The military wants to experiment with commercial satellites from OneWeb and SpaceX’s Starlink mega-constellations to keep war fighters connected in the Arctic, but it will need extra funding to do so.

Those companies aim to provide internet access via proliferated constellations made up of thousands of small satellites in low earth orbit. The military has been keen on leveraging this growing commercial capability, and the Air Force has awarded contracts to test how the satellite broadband service can be used by war fighters.

Now the commander of the United States Northern Command and the North American Aerospace Defense Command is expressing interest in using these commercial space internet services to provide communications in the polar regions, where satellite communications have traditionally been more limited. Gen. Thomas O’Shaughnessy is seeking $130 million for the effort, which he has listed as his number one unfunded priority for fiscal year 2021.

In a Feb. 11 letter to Congressional defense committees, O’Shaughnessy explained the money will be used for polar communications experiments and the fielding of prototype terminals capable of utilizing Starlink and OneWeb satellites. Additionally, the commander expressed hope that these experiments will incentivize further commercial investments in satellite communications and internet in the Arctic.

Full coverage will require an additional $110 million in fiscal year 2022, the document notes.

OneWeb leaders have said they expect to have 24 hour coverage in the Arctic by early 2021.

The request for polar communications funding was one of four unfunded priorities the commander sent to Congress. That funding is “focused on my most pressing needs of increasing our domain awareness and establishing a layered homeland defense architecture.”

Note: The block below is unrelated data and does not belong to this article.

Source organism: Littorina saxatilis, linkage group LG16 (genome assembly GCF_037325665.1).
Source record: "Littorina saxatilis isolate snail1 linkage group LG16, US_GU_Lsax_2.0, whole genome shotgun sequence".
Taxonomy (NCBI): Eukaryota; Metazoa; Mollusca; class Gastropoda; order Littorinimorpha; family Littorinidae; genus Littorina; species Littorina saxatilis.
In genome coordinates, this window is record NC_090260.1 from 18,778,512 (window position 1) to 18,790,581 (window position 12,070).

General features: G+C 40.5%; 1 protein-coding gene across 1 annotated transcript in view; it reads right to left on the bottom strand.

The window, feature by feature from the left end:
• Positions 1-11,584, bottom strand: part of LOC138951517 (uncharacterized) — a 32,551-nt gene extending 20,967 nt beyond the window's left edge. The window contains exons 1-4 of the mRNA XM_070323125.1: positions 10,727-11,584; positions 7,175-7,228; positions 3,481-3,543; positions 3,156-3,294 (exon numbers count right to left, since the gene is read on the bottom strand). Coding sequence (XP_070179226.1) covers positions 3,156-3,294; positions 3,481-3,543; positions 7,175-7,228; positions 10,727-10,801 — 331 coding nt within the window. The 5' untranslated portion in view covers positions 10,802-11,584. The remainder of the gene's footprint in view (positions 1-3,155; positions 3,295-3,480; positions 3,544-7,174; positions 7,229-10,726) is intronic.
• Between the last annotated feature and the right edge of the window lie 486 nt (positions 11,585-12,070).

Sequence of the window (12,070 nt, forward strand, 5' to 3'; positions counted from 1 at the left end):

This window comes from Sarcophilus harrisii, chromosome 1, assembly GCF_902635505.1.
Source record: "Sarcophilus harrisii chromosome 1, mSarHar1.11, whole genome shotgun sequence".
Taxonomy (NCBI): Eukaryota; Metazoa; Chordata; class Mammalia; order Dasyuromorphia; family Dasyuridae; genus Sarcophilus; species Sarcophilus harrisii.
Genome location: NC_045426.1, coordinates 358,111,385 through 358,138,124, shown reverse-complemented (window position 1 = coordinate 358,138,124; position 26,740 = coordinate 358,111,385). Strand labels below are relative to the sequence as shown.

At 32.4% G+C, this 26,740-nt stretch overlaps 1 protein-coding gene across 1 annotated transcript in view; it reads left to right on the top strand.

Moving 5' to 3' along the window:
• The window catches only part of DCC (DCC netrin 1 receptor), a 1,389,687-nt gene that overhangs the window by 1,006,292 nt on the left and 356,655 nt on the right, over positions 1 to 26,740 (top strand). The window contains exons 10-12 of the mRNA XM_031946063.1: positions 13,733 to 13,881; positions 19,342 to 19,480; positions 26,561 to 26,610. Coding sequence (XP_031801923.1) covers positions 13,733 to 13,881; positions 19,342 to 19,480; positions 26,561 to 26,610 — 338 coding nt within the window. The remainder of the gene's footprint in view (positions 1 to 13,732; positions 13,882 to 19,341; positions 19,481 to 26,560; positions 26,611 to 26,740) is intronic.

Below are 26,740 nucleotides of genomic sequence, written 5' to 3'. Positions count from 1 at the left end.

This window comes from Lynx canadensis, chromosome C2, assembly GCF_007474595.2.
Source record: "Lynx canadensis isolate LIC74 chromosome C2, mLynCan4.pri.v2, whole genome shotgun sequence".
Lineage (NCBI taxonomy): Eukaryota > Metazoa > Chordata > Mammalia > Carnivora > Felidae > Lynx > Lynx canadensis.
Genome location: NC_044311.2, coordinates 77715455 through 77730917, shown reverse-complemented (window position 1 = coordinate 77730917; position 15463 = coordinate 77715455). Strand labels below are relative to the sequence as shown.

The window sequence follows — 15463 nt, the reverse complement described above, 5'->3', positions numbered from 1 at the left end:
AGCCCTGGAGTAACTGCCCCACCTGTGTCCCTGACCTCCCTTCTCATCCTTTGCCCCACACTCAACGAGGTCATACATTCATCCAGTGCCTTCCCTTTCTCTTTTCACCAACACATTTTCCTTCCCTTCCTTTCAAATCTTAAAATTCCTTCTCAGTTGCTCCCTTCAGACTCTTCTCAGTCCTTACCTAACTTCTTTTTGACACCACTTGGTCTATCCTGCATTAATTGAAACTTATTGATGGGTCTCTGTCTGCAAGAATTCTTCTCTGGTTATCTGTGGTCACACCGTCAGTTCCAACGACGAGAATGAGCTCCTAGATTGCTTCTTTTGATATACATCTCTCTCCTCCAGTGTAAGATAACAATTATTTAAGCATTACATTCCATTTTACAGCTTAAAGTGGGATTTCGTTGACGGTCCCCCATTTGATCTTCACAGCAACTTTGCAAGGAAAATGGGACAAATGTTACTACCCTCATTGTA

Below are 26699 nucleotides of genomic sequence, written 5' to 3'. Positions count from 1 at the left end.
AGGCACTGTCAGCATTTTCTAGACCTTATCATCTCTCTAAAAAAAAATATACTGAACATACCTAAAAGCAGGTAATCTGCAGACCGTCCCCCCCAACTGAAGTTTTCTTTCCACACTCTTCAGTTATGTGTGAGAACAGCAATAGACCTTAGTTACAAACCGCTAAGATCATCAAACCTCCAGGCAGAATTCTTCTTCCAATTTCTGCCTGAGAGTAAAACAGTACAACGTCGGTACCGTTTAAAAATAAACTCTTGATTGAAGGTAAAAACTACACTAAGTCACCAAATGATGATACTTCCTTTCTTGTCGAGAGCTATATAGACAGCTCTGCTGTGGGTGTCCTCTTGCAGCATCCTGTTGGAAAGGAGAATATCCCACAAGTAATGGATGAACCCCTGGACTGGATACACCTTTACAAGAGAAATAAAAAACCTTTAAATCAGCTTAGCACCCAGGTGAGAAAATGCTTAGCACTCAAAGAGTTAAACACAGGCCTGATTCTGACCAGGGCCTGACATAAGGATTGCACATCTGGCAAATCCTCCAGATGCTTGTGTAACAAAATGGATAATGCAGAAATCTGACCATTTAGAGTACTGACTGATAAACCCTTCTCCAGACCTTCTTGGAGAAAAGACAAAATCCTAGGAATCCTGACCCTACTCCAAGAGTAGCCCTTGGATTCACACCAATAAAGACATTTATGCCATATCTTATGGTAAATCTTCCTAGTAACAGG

The full list includes $20 million for a sentry radar, $5 million for Persistent Elevated Intelligence, Surveillance and Reconnaissance and $31 million for the COBRA Dane Service Life Extension Program.

Sentry radars are capable of mid-range detection, tracking and positive identification of low radar cross-section targets, including cruise missiles and drones, and the commander wants it to provide point defense of critical infrastructure and force deployment areas. Meanwhile, the $5 million for Persistent Elevated ISR will be used to develop and prototype a radar capability for point defense locations within the continental United States.

COBRA Dane is a phased array radar based in Alaska that was initially deployed in 1977. The radar has since been updated and integrated into the Ballistic Missile Defense System, although it continues to provide intelligence and space situational awareness. Due to delays in bringing replacement radars in Hawaii and the Pacific online, COBRA Dane will need to continue operations past the end of its expected service life in 2030. The commander is seeking $31 million to replace the transmitter group, travelling wave tubes and a mainframe computer.

Nathan Strout covers space, unmanned and intelligence systems for C4ISRNET.

Joe Gould was the senior Pentagon reporter for Defense News, covering the intersection of national security policy, politics and the defense industry. He had previously served as Congress reporter.

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